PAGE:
The circumstances surrounding the mysterious death of a Carron-born solicitor and vice-chair of the SNP is the subject of a new book.
Outspoken anti-establishment figure Willie McRae was found unconscious in his crashed car on a remote Highland road 30 years ago this month.
After being taken to Aberdeen Royal Infirmary shocked medical staff discovered he had a gunshot wound to the head. His life-support machine was turned off in the early hours of the following day.
Despite consistent claims from the authorities there were “no suspicious circumstances” surrounding his death, which was officially recorded as a suicide, rumours have persisted the 61-year-old co-founder of Glasgow law firm Levy & McRae was assassinated.
In a long list of conspiracy theories, the latest is he was killed as he was about to expose a child sex exploitation ring involving many prominent political and legal figures dubbed ‘The Untouchables’.
The book, ‘30 Years of Silence: The Life and Mysterious Death of Willie McRae’ by investigative journalist Paul Delamore is expected to be available via ebook and in paperback from all major online bookstores from September 18 - the first anniversary of the Scottish referendum.
His probe into the discovery of McRae’s body in his crashed car on the A87 near Loch Loyne between Invergarry and Skye on April 6, 1985, highlights what he claims is a “worrying lack of transparency” in a case described by a civil liberty group as a “glaring anomoly” within the Scottish legal system.
Delamore says he has “set the record straight” on a very confusing story which over the last three decades - thanks to the refusal of the authorities to provide details - has raised concerns across the political spectrum.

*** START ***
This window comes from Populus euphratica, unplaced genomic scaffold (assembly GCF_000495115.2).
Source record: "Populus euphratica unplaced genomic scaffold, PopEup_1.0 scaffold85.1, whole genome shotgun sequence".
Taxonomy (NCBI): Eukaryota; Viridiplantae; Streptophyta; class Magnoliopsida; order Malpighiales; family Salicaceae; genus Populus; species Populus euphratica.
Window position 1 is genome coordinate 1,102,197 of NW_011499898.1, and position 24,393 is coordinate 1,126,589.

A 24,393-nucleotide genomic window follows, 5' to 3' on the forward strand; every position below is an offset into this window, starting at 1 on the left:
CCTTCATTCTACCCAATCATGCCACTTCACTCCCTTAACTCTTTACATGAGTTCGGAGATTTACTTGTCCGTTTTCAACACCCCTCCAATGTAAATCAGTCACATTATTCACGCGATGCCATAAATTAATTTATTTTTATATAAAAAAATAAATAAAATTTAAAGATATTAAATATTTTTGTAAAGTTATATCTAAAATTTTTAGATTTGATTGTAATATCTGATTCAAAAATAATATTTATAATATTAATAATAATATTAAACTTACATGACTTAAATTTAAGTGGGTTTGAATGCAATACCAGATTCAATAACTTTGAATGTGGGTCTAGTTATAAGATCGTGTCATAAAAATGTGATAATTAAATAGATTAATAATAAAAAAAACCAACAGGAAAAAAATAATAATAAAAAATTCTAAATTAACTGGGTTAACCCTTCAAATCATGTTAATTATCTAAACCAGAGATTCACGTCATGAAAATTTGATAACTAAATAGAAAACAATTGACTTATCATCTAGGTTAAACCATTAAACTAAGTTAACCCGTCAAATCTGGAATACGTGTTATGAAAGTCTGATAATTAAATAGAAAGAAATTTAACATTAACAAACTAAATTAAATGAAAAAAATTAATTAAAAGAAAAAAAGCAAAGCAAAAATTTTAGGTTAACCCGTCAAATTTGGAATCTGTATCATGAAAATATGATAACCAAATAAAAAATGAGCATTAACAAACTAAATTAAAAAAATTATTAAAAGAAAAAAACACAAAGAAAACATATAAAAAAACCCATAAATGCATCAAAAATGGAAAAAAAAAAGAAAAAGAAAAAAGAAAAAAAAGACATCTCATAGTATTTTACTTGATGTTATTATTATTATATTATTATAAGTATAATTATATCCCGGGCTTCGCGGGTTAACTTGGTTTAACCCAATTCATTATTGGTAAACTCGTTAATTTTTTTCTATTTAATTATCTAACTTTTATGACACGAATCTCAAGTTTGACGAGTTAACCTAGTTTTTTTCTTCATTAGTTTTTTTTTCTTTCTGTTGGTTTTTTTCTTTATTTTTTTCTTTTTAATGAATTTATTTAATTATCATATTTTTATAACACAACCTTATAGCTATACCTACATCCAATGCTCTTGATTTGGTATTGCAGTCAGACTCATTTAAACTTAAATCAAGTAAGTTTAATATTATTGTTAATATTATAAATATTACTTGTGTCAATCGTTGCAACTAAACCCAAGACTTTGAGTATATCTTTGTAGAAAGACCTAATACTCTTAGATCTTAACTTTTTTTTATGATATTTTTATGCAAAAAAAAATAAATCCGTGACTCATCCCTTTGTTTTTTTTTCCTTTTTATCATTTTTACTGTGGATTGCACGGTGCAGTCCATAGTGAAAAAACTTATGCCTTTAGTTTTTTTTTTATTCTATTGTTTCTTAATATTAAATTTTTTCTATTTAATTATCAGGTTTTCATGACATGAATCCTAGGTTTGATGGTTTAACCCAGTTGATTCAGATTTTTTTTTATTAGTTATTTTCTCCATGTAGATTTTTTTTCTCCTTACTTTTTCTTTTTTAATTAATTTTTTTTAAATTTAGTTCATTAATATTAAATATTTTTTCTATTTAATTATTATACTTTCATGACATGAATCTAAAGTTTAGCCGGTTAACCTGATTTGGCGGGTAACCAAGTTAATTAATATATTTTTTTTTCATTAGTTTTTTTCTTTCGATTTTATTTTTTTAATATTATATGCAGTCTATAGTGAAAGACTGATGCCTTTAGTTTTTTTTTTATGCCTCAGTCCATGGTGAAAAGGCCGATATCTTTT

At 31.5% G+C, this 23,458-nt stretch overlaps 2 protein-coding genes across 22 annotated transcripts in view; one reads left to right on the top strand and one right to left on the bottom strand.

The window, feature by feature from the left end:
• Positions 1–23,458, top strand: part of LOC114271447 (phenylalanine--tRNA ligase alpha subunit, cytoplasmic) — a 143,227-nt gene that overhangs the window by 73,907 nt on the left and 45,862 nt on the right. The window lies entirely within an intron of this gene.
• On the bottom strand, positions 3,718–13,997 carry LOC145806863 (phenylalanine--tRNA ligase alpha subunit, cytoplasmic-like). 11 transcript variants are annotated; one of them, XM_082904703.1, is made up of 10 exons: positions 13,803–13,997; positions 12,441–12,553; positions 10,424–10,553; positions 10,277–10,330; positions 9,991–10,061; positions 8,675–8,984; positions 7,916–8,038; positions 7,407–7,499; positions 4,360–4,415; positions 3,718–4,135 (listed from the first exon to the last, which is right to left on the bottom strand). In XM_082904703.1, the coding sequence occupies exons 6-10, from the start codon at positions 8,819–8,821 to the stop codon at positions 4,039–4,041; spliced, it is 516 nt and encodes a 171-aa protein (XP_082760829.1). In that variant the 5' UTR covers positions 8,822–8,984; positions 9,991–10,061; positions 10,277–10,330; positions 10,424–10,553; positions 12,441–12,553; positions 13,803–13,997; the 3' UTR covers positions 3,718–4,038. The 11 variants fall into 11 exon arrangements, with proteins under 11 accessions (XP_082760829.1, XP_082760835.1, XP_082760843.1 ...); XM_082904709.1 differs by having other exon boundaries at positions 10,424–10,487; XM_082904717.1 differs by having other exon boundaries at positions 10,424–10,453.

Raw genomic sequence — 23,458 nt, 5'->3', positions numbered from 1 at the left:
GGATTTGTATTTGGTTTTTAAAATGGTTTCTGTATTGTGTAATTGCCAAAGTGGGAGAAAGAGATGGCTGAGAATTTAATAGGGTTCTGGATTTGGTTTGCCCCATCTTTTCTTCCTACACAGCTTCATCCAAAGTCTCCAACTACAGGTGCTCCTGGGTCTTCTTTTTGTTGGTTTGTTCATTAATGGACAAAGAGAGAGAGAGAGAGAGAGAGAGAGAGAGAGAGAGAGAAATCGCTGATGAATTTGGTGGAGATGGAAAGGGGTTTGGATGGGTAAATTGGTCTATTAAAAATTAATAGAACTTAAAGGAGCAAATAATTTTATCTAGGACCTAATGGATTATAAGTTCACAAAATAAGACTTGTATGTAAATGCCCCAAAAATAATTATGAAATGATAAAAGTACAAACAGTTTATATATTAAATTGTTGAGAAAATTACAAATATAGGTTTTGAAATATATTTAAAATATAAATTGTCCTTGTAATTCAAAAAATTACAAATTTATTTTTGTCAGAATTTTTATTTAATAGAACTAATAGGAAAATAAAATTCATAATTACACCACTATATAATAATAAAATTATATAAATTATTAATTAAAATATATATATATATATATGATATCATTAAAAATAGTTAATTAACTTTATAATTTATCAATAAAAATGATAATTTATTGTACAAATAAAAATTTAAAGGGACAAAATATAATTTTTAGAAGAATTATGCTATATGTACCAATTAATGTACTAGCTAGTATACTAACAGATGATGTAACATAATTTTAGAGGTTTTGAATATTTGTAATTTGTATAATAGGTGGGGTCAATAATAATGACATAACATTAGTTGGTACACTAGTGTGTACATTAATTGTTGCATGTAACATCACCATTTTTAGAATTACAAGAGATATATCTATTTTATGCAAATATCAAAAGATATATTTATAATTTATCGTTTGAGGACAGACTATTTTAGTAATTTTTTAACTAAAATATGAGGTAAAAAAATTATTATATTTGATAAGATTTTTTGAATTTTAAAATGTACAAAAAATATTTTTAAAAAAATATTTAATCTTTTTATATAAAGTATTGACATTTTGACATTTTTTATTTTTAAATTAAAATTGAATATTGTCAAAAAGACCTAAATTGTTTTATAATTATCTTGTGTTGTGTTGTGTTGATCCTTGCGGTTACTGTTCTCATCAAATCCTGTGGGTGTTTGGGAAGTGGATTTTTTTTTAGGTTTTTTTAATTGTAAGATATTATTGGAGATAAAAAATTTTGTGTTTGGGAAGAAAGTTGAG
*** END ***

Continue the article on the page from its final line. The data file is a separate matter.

His book is the result of a year-long investigation with fellow journalist Steven Semple which brings into the spotlight “serious discrepancies” including revelations that two eyewitnesses and a high ranking police officer from the Northern Constabulary responsible for investigating McRae’s sudden death have information that goes against the long accepted official account.
The author reveals the two witnesses who were first to reach the crash site claim to have never been interviewed.
Campaigning website 38Degrees recently launched a campaign calling for a Fatal Accident Inquiry to be held.
Delamore (28) said: “McRae’s mysterious death has become something of folklore within Scottish nationalism particularly in his beloved Highlands. The authorities’ account of the incident has done nothing to allay public concern and even after 30 years the interest into the nature of his death shows no sign of abating.
“Not only am I committed to giving the public the best account of the case to date, I’m also committeed to telling his story, something which has been forgotten in 30 years of press reports.”
McRae was a prominent figure within the SNP during the 1970s. He served as one of their vice-chairman and stood four times for parliament between 1970 and 1979 - losing out to Conservative Hamish Gray for the Ross & Cromarty seat in 1974 by just 663 votes.
Often described as a ‘firebrand’ politician, he was well known for his anti-establishment campaigning which included taking on the Atomic Energy Authority in 1980 at the Mullwharchar Inquiry into nuclear waste.